The Cost of Cobalt
Lately people have been switching to electricity as a ‘cleaner’ option than fossil fuels. Electricity often has to be stored in batteries. Even electricity that has been generated by solar, water, or wind power.
This online exhibition is going to be about batteries. Sound boring? Just think of all the things you use that have batteries. Can you imagine life without them?
Smartphones, tablets, laptops, electric cars, digital cameras – they all use batteries. Inside all of these batteries is a mineral called ‘cobalt’. It’s also used in the manufacture of jet engines, gas turbines and magnetic steel engineering. You can’t check social media, send an email, fly in a plane or drive in an electric car without using cobalt.
So what is cobalt and why is it important?
Cobalt is element number 27 on the periodic table.
Cobalt is a naturally occurring metal , and was first isolated and named in 1735 by the Swedish chemist Georg Brandt.
This mineral sample in Glasgow Museums’ collection is called ‘Erythrite’ but is also referred to as ‘Cobalt Blooms’, because it is most commonly found growing as brightly coloured pink crusts on Cobalt minerals. Because Erythrite is easy to spot by miners, it’s used to help them when they’re looking for cobalt, silver, or nickel.
You might have heard of ‘cobalt blue’. However, cobalt in its natural state is not bright blue. It needs to be treated with a process called calcination – this is when cobalt oxide (Co3O4)is heated with aluminium silicates at 2,192 degrees F (1,200 degrees C). Cobalt didn’t get its name until the 1700s, but cobalt-based pigments and dyes have been used for millennia.
Cobalt is used in the creation of stunning pieces of blue pottery and in artworks like this tile from Glasgow Museums’ collection.
Beautiful pieces of glass and pottery were found in Egyptian tombs that date as far back as 2,600 years. There is also a famous type of blue Chinese porcelain that dates from the Tang (600-900 C.E.) and Ming (1350-1650 C.E.) dynasties. They all feature blues that were produced using cobalt.
For a very long time, cobalt was used to make colours. In 1916, over 70 percent of all cobalt mined and refined in the world, which was only 440 tons (400 metric tons), was used as oxides for colourings.
In 2016 however, 126 000 tonnes of cobalt were mined for use in batteries. It was mined in 20 countries around the world, with the largest supply coming from the Democratic Republic of the Congo (DRC).
Wealthy countries reap the benefits of Cobalt mining, increasing their wealth, comfort, and influence – whilst the miners themselves are underpaid, poorly treated, and exploited. Fatal accidents in unsafe tunnels occur frequently. And there are reports like this one by Amnesty International on the wide use of child labour in these operations.
These mines also lay waste to large areas of the environment. Cobalt mine sites may contain sulphur minerals that can generate sulfuric acid when exposed to air and water. This process, known as acid mine drainage, can devastate rivers, streams and aquatic life for hundreds of years.
Electric cars like the Tesla Model S P85+ currently on display in The Riverside Museum ‘Going Green’ display are powered by battery. The middle of the car, under the floor, is where the crucial Lithium-Ion rechargeable battery is fitted. Made by Panasonic – model name NCR18650A – its capacity is 85 kilowatt hours (kWh). With 7,104 cells the battery weighs in total 603 kilograms. On a full charge, the car is claimed to have a range of 265 miles.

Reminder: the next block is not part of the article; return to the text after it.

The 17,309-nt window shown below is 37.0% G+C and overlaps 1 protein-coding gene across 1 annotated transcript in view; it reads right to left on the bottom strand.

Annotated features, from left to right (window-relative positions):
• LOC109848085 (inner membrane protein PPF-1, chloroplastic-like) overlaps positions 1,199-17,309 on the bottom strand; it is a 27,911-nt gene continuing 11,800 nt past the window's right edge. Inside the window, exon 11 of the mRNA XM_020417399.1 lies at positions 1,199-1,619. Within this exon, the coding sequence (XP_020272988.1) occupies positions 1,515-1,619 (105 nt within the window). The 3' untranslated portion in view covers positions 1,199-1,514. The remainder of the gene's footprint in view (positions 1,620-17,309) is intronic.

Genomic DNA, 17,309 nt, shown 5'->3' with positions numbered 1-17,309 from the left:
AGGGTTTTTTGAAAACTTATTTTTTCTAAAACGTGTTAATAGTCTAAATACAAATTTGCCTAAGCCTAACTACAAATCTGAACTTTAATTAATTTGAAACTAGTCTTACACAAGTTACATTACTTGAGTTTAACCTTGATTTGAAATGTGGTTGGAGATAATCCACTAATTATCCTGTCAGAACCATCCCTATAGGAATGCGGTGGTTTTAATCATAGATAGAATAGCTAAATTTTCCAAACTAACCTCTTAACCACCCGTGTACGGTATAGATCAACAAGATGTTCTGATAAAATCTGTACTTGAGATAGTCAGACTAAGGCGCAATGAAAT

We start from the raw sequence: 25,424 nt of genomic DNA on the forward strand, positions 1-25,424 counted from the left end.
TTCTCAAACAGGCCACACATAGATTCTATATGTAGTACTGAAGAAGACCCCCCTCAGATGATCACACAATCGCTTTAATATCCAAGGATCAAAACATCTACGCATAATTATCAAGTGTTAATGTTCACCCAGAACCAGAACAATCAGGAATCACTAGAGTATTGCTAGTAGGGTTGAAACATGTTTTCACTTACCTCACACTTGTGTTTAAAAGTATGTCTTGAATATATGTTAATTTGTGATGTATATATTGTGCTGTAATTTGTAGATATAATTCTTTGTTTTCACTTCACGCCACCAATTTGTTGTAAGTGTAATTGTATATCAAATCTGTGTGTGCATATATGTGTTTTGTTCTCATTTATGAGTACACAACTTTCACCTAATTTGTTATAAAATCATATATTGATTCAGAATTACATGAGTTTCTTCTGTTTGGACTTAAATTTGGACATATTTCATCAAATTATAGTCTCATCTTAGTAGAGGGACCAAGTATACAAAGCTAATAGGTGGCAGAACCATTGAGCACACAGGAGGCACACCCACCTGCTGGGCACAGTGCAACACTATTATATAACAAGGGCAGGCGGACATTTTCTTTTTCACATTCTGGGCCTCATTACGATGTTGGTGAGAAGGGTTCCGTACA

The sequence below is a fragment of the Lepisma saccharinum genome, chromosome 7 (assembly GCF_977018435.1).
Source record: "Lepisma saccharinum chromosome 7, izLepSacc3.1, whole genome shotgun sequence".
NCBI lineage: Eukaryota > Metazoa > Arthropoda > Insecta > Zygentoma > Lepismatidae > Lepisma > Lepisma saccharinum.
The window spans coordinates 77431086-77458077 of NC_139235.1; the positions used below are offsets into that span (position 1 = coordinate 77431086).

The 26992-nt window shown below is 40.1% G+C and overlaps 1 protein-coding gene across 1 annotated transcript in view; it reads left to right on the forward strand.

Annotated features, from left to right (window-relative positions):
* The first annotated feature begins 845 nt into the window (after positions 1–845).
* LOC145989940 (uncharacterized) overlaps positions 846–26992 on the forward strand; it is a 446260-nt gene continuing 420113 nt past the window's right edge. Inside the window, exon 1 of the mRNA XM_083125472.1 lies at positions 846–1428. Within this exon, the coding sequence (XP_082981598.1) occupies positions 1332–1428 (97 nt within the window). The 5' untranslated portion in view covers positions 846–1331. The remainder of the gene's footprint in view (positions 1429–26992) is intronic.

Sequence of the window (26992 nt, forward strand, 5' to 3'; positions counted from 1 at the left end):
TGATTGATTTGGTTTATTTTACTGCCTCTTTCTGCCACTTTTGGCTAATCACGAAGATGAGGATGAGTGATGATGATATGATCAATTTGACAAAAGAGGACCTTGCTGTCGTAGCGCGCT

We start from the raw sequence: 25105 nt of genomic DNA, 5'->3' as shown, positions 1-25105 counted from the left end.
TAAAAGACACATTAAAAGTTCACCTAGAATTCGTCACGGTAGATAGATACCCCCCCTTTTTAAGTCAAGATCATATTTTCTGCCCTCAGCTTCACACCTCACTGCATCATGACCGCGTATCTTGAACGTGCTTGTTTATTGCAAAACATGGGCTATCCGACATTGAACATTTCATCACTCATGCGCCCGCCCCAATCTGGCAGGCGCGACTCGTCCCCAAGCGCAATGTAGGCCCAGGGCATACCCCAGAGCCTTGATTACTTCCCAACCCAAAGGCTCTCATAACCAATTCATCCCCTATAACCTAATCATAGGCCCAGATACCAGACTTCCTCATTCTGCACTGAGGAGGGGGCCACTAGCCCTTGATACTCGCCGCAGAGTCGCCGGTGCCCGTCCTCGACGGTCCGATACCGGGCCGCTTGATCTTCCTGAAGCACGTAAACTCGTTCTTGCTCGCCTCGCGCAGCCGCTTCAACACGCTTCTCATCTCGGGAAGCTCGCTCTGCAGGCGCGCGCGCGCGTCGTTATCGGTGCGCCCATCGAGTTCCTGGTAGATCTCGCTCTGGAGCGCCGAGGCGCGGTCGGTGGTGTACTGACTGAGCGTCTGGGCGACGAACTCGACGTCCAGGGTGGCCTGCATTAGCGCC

Some cars like this Honda Insight Hybrid Car, also on display in The Riverside Museum ‘Going Green’ display, use a combination of both electric and petrol power as the main solution to improving fuel economy and reducing carbon emissions. This car is fitted with a Nickel Metal Hybride (NiMH) battery which also contains cobalt. Spent Lithium Ion Batteries contain cobalt (5–20%), nickel (5–10%), and lithium (5–8%) and spent NiMHs are rich in nickel (36–42%), cobalt (3–5%), and Rare Earth Elements (5–25%).
Many challenges are faced when recycling batteries because of their complex construction, but scientists and designers are working hard to come up with better and more efficient methods.
The more people switch to electric cars the greater the number of batteries need to be produced and the greater the need to find solutions that reduce the need for cobalt, and make recycling more cost-efficient, less wasteful, and easier.
As mentioned, it’s not just electric cars that rely on lithium-ion batteries. They’re used in many of the objects we use in daily life. Like this laptop in Glasgow Museums’ collection:
T.2018.1.1 Panasonic Toughbook CF-W8 laptop. Gifted by Mark Beaumont.
We have a number of mobile phones in the collection including this Ericsson model GH388 and this Apple iPhone.
Mobiles have changed over time, moving from being simple ‘mobile’ telephones, to Smart Phones that can take photographs, access the internet – they’re basically small complex computers that have revolutionised how we go about our lives. Early mobile batteries didn’t last as long as they do now. Battery design is always being improved to store more power for longer and to charge faster. Do you remember early mobile phones? Did your mum, dad, or a grandparent use one? Why not ask them how often they had to charge and how long it took?